Report says Atlanta schools chief Beverly Hall knew about cheating

Report says Atlanta schools chief Beverly Hall knew about cheating

July 6th, 2011 by Associated Press in News

Gov. Nathan Deal speaks at a news conference in the Capitol to discuss the findings of the special investigation of alleged cheating on test scores in the Atlanta Public School System on Tuesday. Deal said 44 of the 56 schools investigated took part in cheating. Investigators also found that 38 principals were wither responsible for the cheating or were directly involved in it. (AP Photo)


Whitfield County's Eastside Elementary School came under scrutiny during reviews of Criterion-Referenced Competency Test results when figures showed the number of wrong-to-right answer changes exceeded the overall state average of 4 percent. Schools were ranked in one of four categories of concern - clear, minimal, moderate and serious - and more than 190 Georgia schools were flagged. Eastside's wrong-to-right changes edged into the investigation-triggering "moderate" category by less than one percent. Whitfield officials had to conduct an internal investigation that was submitted to the state and adhere to certain testing requirements for the CRCTs given last year.

Whitfield's other 17 schools fell into the clear category.

Catoosa County's Cloud Springs Elementary, Dalton's Brookwood Elementary and Walker's Cherokee Ridge Elementary schools also were flagged as of "minimal concerns," records show.

DORIE TURNER, Associated Press

SHANNON McCAFFREY, Associated Press

ATLANTA - Former Atlanta schools Superintendent Beverly Hall knew about cheating allegations on standardized tests but either ignored them or tried to hide them, according to a state investigation made public Tuesday.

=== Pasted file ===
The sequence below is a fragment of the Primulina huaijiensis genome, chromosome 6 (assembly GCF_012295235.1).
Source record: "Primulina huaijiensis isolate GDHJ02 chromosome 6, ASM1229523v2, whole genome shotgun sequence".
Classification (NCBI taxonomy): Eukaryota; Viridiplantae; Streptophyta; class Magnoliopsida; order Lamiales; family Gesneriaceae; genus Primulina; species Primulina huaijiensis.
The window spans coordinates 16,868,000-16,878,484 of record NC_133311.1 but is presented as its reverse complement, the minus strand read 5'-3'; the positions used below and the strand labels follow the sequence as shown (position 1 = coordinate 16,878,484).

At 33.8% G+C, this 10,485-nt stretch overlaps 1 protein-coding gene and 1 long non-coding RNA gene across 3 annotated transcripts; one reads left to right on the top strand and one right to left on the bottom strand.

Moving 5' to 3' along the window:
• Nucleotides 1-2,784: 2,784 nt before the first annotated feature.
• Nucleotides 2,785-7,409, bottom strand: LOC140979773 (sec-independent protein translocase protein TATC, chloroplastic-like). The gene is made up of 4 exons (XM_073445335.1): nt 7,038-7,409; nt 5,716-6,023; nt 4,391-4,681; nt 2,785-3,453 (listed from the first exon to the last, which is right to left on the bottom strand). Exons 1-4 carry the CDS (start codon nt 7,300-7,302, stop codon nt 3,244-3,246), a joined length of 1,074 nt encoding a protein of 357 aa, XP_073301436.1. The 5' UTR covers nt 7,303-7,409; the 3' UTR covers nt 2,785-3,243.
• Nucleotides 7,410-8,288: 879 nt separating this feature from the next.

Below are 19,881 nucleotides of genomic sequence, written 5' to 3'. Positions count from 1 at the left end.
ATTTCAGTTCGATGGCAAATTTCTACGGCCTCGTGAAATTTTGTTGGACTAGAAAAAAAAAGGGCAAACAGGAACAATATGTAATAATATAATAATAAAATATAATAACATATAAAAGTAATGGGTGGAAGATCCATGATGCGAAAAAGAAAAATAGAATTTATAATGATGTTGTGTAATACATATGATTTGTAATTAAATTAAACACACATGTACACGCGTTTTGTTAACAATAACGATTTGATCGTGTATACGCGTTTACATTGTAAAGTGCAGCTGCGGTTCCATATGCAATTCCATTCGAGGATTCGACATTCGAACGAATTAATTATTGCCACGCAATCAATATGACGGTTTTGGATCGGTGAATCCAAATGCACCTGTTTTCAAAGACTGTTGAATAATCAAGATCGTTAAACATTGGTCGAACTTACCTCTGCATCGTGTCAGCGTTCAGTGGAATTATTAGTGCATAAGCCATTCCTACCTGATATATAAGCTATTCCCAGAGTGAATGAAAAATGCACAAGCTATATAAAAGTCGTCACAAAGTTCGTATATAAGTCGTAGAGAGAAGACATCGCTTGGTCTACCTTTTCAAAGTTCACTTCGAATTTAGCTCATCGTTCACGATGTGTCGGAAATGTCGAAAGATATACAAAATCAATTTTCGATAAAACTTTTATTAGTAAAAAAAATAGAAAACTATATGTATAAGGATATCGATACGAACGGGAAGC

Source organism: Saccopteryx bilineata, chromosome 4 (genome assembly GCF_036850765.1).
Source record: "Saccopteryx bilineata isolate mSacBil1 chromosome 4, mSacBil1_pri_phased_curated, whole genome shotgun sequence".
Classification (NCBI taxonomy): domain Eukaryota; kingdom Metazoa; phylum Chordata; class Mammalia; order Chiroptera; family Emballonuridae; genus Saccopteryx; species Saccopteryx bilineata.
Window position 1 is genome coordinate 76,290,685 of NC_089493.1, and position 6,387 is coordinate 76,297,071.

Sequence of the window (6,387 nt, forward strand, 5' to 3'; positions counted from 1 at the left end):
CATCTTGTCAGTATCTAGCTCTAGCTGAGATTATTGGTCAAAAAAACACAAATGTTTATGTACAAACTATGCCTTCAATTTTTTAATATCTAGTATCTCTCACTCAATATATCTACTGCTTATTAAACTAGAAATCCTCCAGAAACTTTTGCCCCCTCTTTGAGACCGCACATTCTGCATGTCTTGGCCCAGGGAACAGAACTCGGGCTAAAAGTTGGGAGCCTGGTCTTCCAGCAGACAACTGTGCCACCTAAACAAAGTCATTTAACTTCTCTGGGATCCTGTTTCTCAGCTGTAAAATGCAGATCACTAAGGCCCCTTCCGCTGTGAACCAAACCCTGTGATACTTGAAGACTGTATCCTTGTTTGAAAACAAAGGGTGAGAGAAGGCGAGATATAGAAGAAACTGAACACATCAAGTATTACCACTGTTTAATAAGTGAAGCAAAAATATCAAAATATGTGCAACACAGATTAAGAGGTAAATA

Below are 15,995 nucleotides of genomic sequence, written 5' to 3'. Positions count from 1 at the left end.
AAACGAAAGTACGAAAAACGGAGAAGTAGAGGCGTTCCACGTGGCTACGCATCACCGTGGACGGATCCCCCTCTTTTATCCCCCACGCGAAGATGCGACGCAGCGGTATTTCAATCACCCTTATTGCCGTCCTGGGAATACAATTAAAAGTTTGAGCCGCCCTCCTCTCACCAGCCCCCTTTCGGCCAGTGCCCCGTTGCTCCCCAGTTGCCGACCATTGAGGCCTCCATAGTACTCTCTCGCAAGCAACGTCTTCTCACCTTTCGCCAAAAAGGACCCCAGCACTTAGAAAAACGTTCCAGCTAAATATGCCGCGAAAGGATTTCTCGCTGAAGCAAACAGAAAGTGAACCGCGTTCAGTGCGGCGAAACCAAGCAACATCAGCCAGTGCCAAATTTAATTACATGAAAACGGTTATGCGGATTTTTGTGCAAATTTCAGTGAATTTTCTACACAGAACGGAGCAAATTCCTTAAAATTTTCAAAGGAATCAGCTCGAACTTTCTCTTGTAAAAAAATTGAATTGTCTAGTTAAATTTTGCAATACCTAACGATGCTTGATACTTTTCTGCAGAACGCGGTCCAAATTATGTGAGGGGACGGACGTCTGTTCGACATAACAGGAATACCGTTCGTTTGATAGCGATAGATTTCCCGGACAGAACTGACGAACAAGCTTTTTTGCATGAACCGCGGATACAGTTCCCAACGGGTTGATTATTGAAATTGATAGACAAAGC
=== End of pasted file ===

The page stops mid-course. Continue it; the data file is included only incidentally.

An 800-page report released to The Associated Press by Gov. Nathan Deal's office through an open records request shows several educators reported cheating in their schools. But the report says Hall and other administrators ignored those reports and sometimes retaliated against the whistleblowers.

The yearlong investigation shows educators at nearly four dozen Atlanta elementary and middle schools cheated on standardized tests by helping students or changing the answers once exams were handed in.

The investigators also found a "culture of fear, intimidation and retaliation" in the school district over the cheating allegations, which lead to educators lying about the cheating or destroying documents to cover it up, according to the report. School officials had "warnings" as early as 2005 that there was cheating on standardized tests, but those signals were ignored, according to the report.

At one elementary school, four educators gathered at a colleague's home in Douglas County one weekend to have a "changing party" using answer sheets provided by a school official, the report states.

Teachers who admitted to investigators that they cheated said they were under immense pressure to raise test scores, the investigators wrote. One elementary school principal forced a teacher to crawl under a table during a faculty meeting because that teacher's test scores were low, according to the report.

"Dr. Hall and her administration emphasized test results and public praise to the exclusion of integrity and ethics," the report states. "Dr. Hall either knew or should have known cheating and other misconduct was occurring in the APS system."

Hall's attorney, Richard Deane, denied the report's allegations.

"Dr. Hall steadfastly denies that she, her staff, or the vast majority of APS teaching and administrative professionals knew or should have known of any allegedly widespread cheating," Deane wrote in a statement. "She further denies any other allegations of knowing and deliberate wrongdoing on her part or on the part of her senior staff, whether during the course of the investigation or before the investigation began."

The results of the investigation are being forwarded to prosecutors, and many of the cases could lead to criminal charges, Deal said.